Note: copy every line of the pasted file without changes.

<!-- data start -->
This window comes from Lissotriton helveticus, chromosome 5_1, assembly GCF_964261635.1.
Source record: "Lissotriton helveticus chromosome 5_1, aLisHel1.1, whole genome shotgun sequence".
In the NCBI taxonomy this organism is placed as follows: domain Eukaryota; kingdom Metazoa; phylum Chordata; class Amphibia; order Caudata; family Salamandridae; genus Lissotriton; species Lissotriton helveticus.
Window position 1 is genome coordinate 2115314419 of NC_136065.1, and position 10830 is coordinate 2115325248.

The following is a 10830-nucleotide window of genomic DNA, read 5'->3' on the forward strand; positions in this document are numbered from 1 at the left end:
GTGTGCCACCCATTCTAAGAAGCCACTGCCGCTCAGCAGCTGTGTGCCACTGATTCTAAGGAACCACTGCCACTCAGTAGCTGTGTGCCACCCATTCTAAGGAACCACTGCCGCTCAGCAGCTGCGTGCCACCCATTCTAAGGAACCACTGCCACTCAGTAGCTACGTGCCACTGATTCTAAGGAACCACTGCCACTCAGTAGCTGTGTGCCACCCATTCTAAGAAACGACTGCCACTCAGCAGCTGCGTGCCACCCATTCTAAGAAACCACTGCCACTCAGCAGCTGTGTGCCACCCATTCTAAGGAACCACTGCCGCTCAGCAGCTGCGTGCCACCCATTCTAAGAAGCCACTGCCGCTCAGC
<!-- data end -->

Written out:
This window comes from Lissotriton helveticus, chromosome 5_1, assembly GCF_964261635.1.
Source record: "Lissotriton helveticus chromosome 5_1, aLisHel1.1, whole genome shotgun sequence".
In the NCBI taxonomy this organism is placed as follows: domain Eukaryota; kingdom Metazoa; phylum Chordata; class Amphibia; order Caudata; family Salamandridae; genus Lissotriton; species Lissotriton helveticus.
Window position 1 is genome coordinate 2115314419 of NC_136065.1, and position 10830 is coordinate 2115325248.

The following is a 10830-nucleotide window of genomic DNA, read 5'->3' on the forward strand; positions in this document are numbered from 1 at the left end:
GTGTGCCACCCATTCTAAGAAGCCACTGCCGCTCAGCAGCTGTGTGCCACTGATTCTAAGGAACCACTGCCACTCAGTAGCTGTGTGCCACCCATTCTAAGGAACCACTGCCGCTCAGCAGCTGCGTGCCACCCATTCTAAGGAACCACTGCCACTCAGTAGCTACGTGCCACTGATTCTAAGGAACCACTGCCACTCAGTAGCTGTGTGCCACCCATTCTAAGAAACGACTGCCACTCAGCAGCTGCGTGCCACCCATTCTAAGAAACCACTGCCACTCAGCAGCTGTGTGCCACCCATTCTAAGGAACCACTGCCGCTCAGCAGCTGCGTGCCACCCATTCTAAGAAGCCACTGCCGCTCAGC